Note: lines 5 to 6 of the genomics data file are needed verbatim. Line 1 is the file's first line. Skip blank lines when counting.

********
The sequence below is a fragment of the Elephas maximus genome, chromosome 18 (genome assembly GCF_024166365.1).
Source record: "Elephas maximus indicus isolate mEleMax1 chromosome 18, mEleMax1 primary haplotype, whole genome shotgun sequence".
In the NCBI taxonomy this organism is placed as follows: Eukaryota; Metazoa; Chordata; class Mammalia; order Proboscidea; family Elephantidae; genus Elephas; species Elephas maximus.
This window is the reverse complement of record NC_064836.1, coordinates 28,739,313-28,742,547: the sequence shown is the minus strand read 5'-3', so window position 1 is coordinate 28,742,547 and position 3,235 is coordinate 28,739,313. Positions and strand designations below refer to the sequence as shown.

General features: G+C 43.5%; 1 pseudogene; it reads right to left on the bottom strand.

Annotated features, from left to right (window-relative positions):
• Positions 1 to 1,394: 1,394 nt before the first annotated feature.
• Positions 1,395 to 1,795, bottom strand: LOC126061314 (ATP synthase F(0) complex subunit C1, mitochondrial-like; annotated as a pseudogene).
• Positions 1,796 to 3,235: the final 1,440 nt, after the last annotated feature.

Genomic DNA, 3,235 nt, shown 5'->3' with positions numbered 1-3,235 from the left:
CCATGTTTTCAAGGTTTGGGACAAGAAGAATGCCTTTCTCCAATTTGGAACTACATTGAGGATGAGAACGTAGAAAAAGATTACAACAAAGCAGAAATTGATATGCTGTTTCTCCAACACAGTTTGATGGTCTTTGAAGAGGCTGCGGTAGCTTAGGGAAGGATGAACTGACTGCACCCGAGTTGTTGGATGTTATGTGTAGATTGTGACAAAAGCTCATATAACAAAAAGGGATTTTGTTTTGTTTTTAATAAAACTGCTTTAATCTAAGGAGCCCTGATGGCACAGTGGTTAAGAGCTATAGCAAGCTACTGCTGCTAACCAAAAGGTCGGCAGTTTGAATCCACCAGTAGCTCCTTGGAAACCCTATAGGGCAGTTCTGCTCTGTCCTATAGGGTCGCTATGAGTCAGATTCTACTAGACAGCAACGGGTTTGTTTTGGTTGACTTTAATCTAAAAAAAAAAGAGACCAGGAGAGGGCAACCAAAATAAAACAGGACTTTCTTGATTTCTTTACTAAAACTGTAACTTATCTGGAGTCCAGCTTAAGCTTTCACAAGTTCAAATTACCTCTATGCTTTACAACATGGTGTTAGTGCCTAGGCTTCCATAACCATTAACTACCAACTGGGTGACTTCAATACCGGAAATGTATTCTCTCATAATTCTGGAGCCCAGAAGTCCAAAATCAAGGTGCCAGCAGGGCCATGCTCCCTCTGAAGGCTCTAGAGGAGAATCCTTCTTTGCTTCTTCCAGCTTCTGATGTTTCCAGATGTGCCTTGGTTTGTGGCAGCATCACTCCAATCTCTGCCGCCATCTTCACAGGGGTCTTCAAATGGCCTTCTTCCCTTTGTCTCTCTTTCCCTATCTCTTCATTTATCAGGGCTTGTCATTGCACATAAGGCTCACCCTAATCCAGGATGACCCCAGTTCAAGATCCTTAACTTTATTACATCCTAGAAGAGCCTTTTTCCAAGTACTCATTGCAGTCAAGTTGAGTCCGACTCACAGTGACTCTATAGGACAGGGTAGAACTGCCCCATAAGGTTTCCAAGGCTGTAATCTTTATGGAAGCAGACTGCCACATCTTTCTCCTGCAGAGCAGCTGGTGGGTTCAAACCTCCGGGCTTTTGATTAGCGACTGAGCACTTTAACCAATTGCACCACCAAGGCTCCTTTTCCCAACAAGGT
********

General features: G+C 43.5%; 1 pseudogene; it reads right to left on the bottom strand.

Annotated features, from left to right (window-relative positions):